Michele Leavitt
May 2015



 

The Hemlock Stand

 
 

Good luck stands tall around me, doesn’t need

to speak about its perfect confluence

of carbon, hydrogen, oxygen, and nitrogen,

 

or chance molecular encounters sculpting

bark in channels, genetic drift extruding

horizontal limbs where warblers sing.

 

Good luck in the shape of a hemlock.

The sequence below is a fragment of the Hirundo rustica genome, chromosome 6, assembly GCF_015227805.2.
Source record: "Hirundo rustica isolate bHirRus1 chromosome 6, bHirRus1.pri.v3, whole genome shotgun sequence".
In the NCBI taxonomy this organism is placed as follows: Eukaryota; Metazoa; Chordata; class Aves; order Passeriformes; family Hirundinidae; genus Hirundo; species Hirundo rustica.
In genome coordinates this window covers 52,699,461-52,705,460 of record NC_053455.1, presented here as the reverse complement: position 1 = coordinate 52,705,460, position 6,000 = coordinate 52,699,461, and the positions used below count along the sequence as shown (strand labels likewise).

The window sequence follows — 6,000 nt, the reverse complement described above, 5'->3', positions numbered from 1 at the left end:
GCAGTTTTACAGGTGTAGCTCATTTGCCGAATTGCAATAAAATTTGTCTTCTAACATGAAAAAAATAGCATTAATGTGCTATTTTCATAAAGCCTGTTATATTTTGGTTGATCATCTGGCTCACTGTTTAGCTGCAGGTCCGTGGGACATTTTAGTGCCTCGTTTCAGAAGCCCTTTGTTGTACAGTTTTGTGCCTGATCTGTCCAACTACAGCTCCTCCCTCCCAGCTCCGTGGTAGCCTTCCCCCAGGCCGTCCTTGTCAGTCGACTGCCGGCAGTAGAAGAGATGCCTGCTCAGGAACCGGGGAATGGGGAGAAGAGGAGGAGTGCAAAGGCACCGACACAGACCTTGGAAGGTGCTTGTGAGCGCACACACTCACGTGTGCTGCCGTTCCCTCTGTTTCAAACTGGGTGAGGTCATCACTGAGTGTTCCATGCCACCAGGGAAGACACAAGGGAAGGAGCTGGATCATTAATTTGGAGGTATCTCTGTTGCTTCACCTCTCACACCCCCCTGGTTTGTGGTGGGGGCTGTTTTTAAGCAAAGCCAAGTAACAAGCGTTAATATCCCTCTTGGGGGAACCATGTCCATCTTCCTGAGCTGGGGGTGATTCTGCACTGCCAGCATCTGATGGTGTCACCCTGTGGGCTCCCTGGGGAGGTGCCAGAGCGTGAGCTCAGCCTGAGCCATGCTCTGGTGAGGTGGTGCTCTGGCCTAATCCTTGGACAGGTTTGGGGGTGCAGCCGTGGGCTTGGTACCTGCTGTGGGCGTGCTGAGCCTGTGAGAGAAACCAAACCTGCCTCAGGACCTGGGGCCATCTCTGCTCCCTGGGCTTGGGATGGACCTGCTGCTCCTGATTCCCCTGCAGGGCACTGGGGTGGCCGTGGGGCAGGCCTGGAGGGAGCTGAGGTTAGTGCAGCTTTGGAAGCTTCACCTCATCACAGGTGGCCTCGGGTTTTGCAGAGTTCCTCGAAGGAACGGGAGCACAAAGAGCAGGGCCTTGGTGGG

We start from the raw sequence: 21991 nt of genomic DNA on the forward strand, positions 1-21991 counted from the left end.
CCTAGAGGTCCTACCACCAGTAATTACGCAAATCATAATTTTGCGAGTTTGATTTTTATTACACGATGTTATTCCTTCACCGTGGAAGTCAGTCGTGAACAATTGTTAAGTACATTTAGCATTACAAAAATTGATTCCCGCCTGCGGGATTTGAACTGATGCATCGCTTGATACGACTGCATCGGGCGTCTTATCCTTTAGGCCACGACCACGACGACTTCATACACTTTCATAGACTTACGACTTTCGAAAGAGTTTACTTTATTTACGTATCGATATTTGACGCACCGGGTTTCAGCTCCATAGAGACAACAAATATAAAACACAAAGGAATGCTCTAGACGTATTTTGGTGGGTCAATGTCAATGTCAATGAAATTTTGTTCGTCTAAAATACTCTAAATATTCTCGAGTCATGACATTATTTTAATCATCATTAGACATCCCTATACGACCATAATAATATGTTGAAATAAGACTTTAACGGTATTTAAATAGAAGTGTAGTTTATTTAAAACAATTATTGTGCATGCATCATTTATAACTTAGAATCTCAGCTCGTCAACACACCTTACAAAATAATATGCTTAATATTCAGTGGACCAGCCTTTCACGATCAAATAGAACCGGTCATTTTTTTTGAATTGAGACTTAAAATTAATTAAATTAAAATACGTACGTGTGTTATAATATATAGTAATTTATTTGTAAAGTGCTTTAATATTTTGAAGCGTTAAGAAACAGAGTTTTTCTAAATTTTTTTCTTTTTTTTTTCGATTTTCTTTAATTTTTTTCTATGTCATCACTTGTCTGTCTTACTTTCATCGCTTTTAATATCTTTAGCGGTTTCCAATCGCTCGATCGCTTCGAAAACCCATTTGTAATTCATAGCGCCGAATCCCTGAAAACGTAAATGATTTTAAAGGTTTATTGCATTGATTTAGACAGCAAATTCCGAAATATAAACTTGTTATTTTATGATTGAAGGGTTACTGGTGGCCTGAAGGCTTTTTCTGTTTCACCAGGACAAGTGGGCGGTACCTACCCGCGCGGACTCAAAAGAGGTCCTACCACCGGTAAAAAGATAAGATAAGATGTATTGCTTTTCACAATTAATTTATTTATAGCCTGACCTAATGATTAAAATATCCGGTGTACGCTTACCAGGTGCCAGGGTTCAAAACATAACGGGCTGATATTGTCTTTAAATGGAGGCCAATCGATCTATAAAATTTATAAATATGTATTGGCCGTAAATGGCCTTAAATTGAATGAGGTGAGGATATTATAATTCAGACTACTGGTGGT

That’s why my mind rejects calamity’s

advance, though forests wither south of us

 

as sucking insects satiate their hunger

between the hemlock needles

(something like mammalian follicles

 

and lice, but often fatal). In shivering April

mornings, here in the North, the hemlocks

are just waking under tiny winkings of ice-dew,

 

under the pileated tattoo swooping from single trees

to companions leaning in the miracle of fusion, the first

memory any of us have, and why we can’t unmake our kinship.